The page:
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Home > Blog > General > Michigan Court of Appeals Ruling in Andary v. USAA

Michigan Court of Appeals Ruling in Andary v. USAA

By: Kopka Pinkus Dolin

Two crashed toy automobiles on lawyer's table illustrating car insurance concept

In Andary v. USAA, the Michigan Court of Appeals held that the 56-hour attendant care limit and the fee schedule do not apply retroactively

The Court of Appeals decision in Andary v USAA Casualty Ins Co. Et al.___ Mich App (August 25, 2022) is a game-changer for No-Fault victims and insurance companies. The Court held that two key amendments to the No-Fault Act – the 56-hour attendant care limitation and the medical provider fee schedule – do not apply retroactively to accidents that occurred prior to the June 11, 2019 No-Fault amendments.

In answering the question as to whether legislative amendments to the No-Fault Act apply retroactively so as to limit benefits before the effective date of amendments, the Michigan Court of Appeals gave the following rationale:

We conclude that they [amendments] do not because the Legislature did not clearly
demonstrate an intent for the amendments to apply retroactively to persons injured
in pre-amendment accidents. We further conclude that even if retroactive intent had
been demonstrated, imposing the new limits would substantially impair no-fault
insurance contracts entered into before the amendments’ effective date, and
therefore would violate the Contracts Clause of the Michigan Constitution.

Where do we go from here? The decision was published, meaning it has binding precedential effect. We anticipate the Plaintiff’s Bar will be filing thousands of provider lawsuits to pursue the full reasonable and customary rates, rather than those dictated by the fee schedule. Other lawsuits will focus on obtaining more than 56 hours per week of attendant care.

In preparation for the filing onslaught, it appears temporary restraining orders are being filed to prevent Plaintiffs and medical providers from enforcing this decision. Undoubtedly, an appeal to the Supreme Court is imminent, and clarification is needed on both sides.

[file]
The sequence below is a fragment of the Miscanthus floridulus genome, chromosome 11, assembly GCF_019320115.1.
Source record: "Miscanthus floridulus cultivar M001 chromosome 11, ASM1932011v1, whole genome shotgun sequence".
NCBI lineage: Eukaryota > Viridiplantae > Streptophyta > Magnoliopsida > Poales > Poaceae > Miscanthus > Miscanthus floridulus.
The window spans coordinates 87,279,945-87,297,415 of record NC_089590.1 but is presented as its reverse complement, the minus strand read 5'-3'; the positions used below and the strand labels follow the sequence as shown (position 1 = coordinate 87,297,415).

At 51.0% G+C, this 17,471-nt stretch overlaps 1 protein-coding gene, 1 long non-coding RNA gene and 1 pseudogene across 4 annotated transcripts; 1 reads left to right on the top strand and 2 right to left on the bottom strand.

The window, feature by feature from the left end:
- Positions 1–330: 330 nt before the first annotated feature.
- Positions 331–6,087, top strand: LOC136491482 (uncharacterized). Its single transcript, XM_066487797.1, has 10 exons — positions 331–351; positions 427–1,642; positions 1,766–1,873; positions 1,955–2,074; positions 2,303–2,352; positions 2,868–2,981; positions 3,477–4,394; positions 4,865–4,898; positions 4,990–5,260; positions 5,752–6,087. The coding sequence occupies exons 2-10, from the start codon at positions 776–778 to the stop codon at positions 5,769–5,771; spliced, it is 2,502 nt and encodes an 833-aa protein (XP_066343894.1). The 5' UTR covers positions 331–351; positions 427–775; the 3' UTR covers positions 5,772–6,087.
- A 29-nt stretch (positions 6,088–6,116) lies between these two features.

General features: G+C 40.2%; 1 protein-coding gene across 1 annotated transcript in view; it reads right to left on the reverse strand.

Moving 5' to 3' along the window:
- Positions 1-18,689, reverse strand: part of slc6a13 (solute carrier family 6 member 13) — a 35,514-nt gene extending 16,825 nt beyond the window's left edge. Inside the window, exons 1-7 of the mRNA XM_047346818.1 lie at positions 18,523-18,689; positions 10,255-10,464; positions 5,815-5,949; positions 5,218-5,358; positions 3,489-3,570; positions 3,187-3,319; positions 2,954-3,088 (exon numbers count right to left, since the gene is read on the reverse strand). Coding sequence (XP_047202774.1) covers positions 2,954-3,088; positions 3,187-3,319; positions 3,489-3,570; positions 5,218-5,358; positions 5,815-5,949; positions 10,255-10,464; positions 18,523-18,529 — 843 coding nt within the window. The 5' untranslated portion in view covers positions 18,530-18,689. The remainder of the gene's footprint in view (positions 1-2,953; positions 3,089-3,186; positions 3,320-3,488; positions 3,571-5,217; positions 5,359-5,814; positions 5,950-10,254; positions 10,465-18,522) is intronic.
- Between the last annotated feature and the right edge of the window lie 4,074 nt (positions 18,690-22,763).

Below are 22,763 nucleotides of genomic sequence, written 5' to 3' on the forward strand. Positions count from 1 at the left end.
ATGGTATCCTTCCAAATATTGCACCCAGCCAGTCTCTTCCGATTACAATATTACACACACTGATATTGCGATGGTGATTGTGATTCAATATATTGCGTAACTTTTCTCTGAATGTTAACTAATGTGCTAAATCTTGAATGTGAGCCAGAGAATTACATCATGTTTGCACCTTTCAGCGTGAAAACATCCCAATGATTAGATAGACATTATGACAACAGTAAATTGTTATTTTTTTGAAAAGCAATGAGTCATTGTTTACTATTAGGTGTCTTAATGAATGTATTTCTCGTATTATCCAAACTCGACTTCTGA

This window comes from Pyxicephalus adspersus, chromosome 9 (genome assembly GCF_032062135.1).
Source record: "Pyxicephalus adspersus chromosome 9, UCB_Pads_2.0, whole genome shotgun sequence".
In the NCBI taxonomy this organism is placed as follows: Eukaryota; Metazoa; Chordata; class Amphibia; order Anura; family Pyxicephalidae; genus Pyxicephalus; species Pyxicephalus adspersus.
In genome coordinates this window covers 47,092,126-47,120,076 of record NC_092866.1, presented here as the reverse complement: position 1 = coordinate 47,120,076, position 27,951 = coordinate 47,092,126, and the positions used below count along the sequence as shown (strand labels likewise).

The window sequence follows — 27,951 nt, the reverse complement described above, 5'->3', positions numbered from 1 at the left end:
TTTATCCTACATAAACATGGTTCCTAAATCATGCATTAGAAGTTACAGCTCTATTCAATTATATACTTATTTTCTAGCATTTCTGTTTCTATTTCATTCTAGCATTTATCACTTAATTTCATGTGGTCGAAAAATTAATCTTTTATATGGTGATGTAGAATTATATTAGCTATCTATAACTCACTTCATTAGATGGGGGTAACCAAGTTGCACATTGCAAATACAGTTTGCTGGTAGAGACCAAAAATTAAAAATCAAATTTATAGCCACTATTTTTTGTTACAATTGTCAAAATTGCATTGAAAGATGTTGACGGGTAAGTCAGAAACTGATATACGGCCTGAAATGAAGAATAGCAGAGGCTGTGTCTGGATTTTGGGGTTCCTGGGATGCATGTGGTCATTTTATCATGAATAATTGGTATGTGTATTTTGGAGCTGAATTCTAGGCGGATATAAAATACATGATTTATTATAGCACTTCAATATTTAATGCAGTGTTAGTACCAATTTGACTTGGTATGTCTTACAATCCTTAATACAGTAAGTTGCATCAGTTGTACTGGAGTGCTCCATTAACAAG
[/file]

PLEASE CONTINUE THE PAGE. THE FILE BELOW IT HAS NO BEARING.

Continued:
The focus of the appeal will be whether this provision of the No-Fault evidenced a legislative intent to apply retroactively. MCL 500.3111f(8) provides:

An insurer shall pass on, in filings to which this section applies, savings realized from the application of section 3157(2) to (12) to treatment, products, services, accommodations, or training rendered to individuals who suffered accidental bodily injury from motor vehicle accidents that occurred before July 2, 2021.

The majority of the Court of Appeals claimed this section does not “mandate” the limits on benefits set forth in the amendment. The dissent begged to differ.

In the interim, insurance companies should be taking a hard look at their own policies. Some have autoamend clauses, which include language such as: “this policy will be automatically amended to reflect any future changes to the No-Fault Act.”  An argument could be made that they should not seek refuge under the Contracts Clause because they did bargain for and contemplate changes could be made to their policy in the future by operation of law.

Going forward, how does this also impact assigned claims cases where there is no policy of insurance? An argument could be made that there is no contract in place, and no expectation of vested pre-amendment rights. Rather, benefits are all dictated by statute. Surely, the Plaintiff’s Bar will argue that MACP rights are also vested at the time of the accident.

Right now, everything is up in the air, and we will keep you updated with any developments as they occur. You can also call or schedule a presentation with our Michigan attorneys to discuss the significance of this decision and how to prepare your team.


Robert S. Abramson

Farmington Hills, MI


Raed L. Abboo

Senior Attorney
Farmington Hills, MI


James A. Crocker

Grand Rapid, MI



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